Pole position for Round 6, the third and final race of the day, was chosen by former British Touring Car Championship driver, David Brabham, by pulling a numbered ball out of the ITV4 bowl in a tombola style – Tom Onslow-Cole, whose PPCGB Kraftwerk Racing Volkswagen CC had finished tenth in Round 5, was the lucky beneficiary. The reversed grid meant that Tordoff started this race from fifth on the grid while Jason Plato started from ninth. Both of the MG KX Momentum Racing MG6 GTs were wearing the soft tyres – in fact, the majority of the teams had left the soft tyre option for the final race. Just to complicate the tactical situation further, the weather began to deteriorate slightly with falling temperatures and a spot of precipitation in the air…
Tordoff made a good start and took fourth on the opening lap which allowed him to begin a battle with Tom Onslow-Cole for third and a podium finish. Coming through onto Lap 2, Tordoff was right with Onslow-Cole and then took him for third with an impressive move down the Craner Curves. Tordoff then quickly caught and passed Aron Smith’s Motorbase-run Ford Focus for second on Lap 4 – Tordoff was now able to try and home in on race leader Colin Turkington in the eBay Motors BMW 125i M Sport.
A spectacular spin coming down Craner Curves by Dave Newsham in the Speedworks Motorsport Toyota Avensis tested out the skill and luck of many of the drivers as he came to a stop on track. Jason Plato was put out the most, having to travel the widest stretch on the grass and losing the most time before rejoining the track – thankfully, the incident was a collision-free one.
Meanwhile, further up the order, Tordoff continued to make good progress and maintain his second position but the task of moving up into first position was a close to impossible one without race leader Turkington making a significant mistake and surrendering his a four and a half second lead. Tordoff was therefore left to concentrate on what was going on behind him with the Honda Yuasa Racing Civics and the Airwaves Racing Ford Focus of Aron Smith. Adam Morgan’s Ciceley Racing Toyota Avensis proved beneficial to Tordoff in keeping those cars from getting too close for a few laps.
However, at the start of the final lap and with second place almost in the bag, both Yuasa Racing Honda Civics were hot on Tordoff’s tail. He kept his cool until what was probably inexperience caused him to run wide out of McLeans onto the grass and lose valuable speed – this allowed both Shedden and Neal to make their move and deny Tordoff his podium finish, moving him down to fourth. The setup chosen for Jason Plato’s MG6 was clearly not one that suited car, driver or track well – Plato seemingly had to fight his car for the entire race and was not really able to make any of the progress he is perhaps used to, finishing in eighth.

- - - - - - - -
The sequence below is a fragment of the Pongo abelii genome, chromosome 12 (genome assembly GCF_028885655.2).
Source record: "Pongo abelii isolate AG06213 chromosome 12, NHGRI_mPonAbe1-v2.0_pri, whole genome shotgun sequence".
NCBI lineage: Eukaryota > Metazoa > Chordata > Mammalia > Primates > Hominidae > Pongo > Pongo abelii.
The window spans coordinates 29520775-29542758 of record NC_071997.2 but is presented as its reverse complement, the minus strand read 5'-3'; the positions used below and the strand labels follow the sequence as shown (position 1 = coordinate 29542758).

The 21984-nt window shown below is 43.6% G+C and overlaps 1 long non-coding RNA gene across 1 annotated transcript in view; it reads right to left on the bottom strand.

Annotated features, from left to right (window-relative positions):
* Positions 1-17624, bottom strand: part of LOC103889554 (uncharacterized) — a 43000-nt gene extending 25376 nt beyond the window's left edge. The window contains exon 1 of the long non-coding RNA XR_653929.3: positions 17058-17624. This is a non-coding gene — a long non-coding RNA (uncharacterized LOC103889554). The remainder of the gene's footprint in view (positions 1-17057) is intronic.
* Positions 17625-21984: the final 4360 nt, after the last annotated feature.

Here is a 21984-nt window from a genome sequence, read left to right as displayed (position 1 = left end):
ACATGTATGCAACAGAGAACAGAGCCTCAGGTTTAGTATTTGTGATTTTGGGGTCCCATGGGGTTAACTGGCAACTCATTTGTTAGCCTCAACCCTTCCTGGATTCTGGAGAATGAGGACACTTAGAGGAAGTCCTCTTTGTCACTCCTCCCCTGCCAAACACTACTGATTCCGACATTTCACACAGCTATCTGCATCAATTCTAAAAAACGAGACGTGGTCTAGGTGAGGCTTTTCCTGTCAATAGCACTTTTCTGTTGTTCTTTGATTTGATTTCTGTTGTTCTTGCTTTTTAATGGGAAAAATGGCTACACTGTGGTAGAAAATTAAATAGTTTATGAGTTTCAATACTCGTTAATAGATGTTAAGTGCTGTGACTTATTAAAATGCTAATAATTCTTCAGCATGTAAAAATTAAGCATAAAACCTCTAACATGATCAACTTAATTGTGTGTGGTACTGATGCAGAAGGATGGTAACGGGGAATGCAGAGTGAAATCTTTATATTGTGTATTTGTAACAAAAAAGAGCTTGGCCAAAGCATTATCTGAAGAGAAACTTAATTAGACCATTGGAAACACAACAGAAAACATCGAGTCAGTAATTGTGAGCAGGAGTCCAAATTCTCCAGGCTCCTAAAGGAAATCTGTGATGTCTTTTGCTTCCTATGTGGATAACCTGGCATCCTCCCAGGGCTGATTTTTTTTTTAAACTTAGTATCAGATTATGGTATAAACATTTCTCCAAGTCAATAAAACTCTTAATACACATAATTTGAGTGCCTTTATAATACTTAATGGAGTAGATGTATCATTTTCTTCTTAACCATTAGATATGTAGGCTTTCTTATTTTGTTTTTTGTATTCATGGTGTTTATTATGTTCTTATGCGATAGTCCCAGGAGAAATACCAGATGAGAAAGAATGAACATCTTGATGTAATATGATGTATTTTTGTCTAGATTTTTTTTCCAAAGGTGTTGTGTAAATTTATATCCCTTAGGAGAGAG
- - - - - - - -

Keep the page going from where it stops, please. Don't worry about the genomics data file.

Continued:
Sam Tordoff, speaking in a post-race interview, commented that he had been ‘driving at 80% to try and preserve the tyres’, but that, with five laps left to the Chequered flag, the tyres let go and that had forced him to become more defensive.
Jason Plato still holds on to first place in the Drivers’ Championship following the Donington Park weekend with 92 points, some five points ahead of Andrew Jordan, while Sam Tordoff trails the two Honda Yuasa Racing Team drivers in fourth position with 73 points. MG KX Momentum Racing holds onto the lead in the Teams’ Championship with with 161 points, sixteen points in front of Honda Yuasa Racing.
The next BTCC Meeting will be at Thruxton in Hampshire on the 5th and 6th May, 2013 – hopefully, the UK’s fastest track will be kind to both MG KX Momentum Racing drivers and allow them to maintain and build on their already highly successful BTCC season…
Is the Editor of the Parkers website and price guide, formerly editor of Classic Car Weekly, and launch editor/creator of Modern Classics magazine. Has contributed to various motoring titles including Octane, Practical Classics, Evo, Honest John, CAR magazine, Autocar, Pistonheads, Diesel Car, Practical Performance Car, Performance French Car, Car Mechanics, Jaguar World Monthly, MG Enthusiast, Modern MINI, Practical Classics, Fifth Gear Website, Radio 4, and the the Motoring Independent...
Likes 'conditionally challenged' motors and taking them on unfeasible adventures all across Europe.